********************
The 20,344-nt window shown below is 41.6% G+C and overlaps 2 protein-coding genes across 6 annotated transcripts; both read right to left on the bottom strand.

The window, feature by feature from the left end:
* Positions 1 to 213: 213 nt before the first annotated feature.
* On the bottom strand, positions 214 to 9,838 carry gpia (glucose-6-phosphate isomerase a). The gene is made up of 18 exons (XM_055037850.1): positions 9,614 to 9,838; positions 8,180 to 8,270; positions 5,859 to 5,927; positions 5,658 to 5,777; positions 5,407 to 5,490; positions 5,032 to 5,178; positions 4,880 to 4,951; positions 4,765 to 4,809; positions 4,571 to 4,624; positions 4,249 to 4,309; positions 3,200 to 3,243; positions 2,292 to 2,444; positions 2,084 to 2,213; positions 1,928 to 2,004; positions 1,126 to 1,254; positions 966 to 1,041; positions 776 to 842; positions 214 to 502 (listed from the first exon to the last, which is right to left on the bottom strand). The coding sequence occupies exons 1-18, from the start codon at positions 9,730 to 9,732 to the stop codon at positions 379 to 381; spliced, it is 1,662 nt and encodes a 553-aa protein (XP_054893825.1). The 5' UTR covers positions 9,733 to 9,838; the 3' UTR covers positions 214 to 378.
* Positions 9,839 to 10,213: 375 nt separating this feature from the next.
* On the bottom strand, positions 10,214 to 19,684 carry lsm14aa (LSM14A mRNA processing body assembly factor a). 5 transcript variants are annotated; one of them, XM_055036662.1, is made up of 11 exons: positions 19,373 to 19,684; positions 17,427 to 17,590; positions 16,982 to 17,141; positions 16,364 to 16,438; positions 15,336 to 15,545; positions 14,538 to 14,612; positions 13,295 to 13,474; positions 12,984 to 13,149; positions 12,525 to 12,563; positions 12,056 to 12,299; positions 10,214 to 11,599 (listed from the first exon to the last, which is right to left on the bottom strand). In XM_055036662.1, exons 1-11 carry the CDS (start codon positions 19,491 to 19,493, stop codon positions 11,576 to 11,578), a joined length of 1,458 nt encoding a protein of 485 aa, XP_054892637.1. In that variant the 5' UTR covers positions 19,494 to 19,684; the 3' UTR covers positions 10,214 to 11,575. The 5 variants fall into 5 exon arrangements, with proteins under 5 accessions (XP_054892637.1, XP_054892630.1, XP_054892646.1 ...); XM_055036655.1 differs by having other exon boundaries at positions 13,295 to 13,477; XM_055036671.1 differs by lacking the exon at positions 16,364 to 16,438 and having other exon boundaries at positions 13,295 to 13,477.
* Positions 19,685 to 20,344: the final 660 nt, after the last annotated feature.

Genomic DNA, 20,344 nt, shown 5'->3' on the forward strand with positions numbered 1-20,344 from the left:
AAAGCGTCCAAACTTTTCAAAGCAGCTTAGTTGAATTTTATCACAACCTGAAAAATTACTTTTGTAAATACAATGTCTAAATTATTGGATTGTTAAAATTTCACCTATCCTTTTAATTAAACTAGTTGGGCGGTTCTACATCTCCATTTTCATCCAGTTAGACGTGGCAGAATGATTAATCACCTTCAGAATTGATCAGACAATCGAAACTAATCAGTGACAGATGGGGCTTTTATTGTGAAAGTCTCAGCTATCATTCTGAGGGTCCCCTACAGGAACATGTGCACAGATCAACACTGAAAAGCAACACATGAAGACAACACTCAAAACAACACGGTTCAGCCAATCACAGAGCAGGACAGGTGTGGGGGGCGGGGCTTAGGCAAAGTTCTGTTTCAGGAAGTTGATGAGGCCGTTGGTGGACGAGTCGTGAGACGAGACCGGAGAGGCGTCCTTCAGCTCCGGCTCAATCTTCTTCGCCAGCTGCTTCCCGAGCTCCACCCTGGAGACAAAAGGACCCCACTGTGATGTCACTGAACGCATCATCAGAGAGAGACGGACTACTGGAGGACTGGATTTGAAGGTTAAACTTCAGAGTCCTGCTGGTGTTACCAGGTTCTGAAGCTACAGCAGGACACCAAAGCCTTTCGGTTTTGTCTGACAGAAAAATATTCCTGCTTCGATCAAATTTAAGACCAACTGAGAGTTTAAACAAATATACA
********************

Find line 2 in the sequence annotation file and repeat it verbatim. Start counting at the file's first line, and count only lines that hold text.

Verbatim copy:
The window, feature by feature from the left end: